Dividend-paying stocks can be a good way to help you generate income, providing the companies are reliable payers. While most of them make quarterly distributions, you actually don't have to wait three months for your money. That's because there are stocks that pay their dividends every month.

If that appeals to you, here are three good options to consider.

Keyboard with Cash Flow key

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1. Realty Income

Realty Income (NYSE:O), which calls itself "The Monthly Dividend Company," has been in business for more than half a century. The company is a real estate investment trust (REIT), which makes it a great choice for income-seeking investors since government rules require that REITs pay out 90% of their taxable income as dividends.

Realty Income rents the majority of its approximately 6,600 properties to single commercial tenants. Management seeks to diversify its risk by leasing to about 300 different companies spanning 50 industries, and it looks to sign long-term leases with tenants that have multiple sources of revenue and strong cash flow. Its major occupants includes large, successful companies like Walgreens Boots Alliance and Dollar General. Is it working? Despite the pandemic, Realty Income's occupancy rate was 98.6% at the end of the third quarter.

Realty Income is a Dividend Aristocrat. Besides paying out monthly dividends, it frequently raises the payment multiple times per year. Most recently, the company announced it was increasing January's dividend from $0.234 to $0.235. At Thursday's closing price, this works out to a 4.6% yield.

The company may have only slightly boosted the payout, but that makes 109 raises since it went public in 1994. You should also remember that this latest move comes during difficult times, and other REITs are not doing nearly as well, with some forced to cut their dividends.

2. Stag Industrial

Stag Industrial (NYSE:STAG) is a REIT that owns single-tenant industrial properties. While this would seem like a troubled space given the pandemic and economic fallout, Stag is actually in pretty good shape. There are a few good reasons.

First, Stag diversifies across the U.S. and multiple industries. Next, its rents to many entities, helping offset weakness from any one company. While online giant Amazon accounts for the largest portion of Stag's rental income, it is less than 2%. Stag also counts other major entities, such as the U.S. government's General Services Administration, as tenants, and the company typically signs them to long-term deals. Lastly, with its warehouses and distribution centers, Stag is benefiting from the boom in e-commerce.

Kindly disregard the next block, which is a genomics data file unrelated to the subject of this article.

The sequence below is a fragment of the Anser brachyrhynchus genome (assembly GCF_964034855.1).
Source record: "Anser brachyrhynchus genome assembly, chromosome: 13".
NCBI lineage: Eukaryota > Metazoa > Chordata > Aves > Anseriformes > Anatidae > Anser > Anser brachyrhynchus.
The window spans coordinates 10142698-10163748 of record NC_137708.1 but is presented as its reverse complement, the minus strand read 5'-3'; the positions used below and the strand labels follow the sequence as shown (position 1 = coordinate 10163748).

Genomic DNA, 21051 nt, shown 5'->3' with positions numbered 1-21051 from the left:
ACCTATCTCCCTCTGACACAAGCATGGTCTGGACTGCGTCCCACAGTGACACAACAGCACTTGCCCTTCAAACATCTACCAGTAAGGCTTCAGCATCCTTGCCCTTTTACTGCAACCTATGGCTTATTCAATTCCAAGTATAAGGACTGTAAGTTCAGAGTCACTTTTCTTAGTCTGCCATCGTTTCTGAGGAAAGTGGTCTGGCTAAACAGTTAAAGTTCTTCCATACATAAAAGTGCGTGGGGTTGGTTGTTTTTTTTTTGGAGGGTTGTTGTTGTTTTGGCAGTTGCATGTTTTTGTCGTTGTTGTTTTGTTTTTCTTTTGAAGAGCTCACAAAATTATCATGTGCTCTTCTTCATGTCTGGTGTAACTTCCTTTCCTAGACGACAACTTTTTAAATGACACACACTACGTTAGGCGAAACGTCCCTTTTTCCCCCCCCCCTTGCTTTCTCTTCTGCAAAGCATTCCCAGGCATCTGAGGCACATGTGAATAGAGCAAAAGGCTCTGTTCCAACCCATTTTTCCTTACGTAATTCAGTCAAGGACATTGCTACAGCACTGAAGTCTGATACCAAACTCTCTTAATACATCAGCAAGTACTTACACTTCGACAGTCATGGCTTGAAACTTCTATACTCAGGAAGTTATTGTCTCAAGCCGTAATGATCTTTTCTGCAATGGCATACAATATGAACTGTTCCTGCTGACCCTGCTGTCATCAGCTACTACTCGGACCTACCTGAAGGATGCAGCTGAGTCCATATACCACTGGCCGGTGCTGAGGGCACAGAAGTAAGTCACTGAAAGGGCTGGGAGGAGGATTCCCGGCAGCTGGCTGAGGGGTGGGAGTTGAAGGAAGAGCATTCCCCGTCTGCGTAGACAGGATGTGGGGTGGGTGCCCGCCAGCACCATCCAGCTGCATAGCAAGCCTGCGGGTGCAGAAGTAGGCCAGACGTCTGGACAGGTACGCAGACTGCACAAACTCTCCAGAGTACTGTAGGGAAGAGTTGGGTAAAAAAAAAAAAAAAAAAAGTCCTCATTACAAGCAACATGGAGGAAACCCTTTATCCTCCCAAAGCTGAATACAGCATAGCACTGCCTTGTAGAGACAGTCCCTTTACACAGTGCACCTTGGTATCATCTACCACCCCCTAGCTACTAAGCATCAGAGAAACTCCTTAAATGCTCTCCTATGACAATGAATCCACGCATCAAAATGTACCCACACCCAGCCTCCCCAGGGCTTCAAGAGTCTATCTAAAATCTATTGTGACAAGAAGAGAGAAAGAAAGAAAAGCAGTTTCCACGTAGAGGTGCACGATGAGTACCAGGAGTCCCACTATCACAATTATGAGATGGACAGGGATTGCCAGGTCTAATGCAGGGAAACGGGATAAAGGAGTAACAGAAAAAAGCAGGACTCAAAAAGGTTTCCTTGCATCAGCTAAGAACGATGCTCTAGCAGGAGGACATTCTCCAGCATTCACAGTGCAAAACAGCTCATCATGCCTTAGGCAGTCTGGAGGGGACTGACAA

At the end of the third quarter, its occupancy rate was about 97%.

Stag has a history of raising its dividends annually. This year, it pays $0.12 a month, up a bit from 2019's $0.119. At Thursday'a closing price, its dividend yield was 4.6%.

3. SL Green Realty

SL Green Realty (NYSE:SLG) is a REIT that primarily owns commercial properties in midtown Manhattan. In fact, the company owns the most office space in the borough. And for those of you who aren't used to seeing SL Green listed among monthly dividend payers, it just started this year.

COVID-19 has caused a massive shift from office work to anywhere work. Yet SL Green collected nearly 93% of the monthly payments its tenants owed during the third quarter. This was up from about 92% in the prior period. Some think remote working will continue and businesses will rent less space going forward. Right now, I'm not concerned. After all, SL Green inked 33 new leases in the most recent period. In fact, the company recently announced that it was increasing its monthly dividend from $0.295 to $0.303, which is a 6% yield at Thursday's prices. Also, the company is declaring a special $2 dividend, paid in stock.

Perhaps you like the comfort of receiving a check every month or it helps you manage your finances. Whatever your reason, if you're looking for frequent dividends, these three REITs have good tenants, strong cash flow, and decent yields.

This article represents the opinion of the writer, who may disagree with the “official” recommendation position of a Motley Fool premium advisory service. We’re motley! Questioning an investing thesis -- even one of our own -- helps us all think critically about investing and make decisions that help us become smarter, happier, and richer.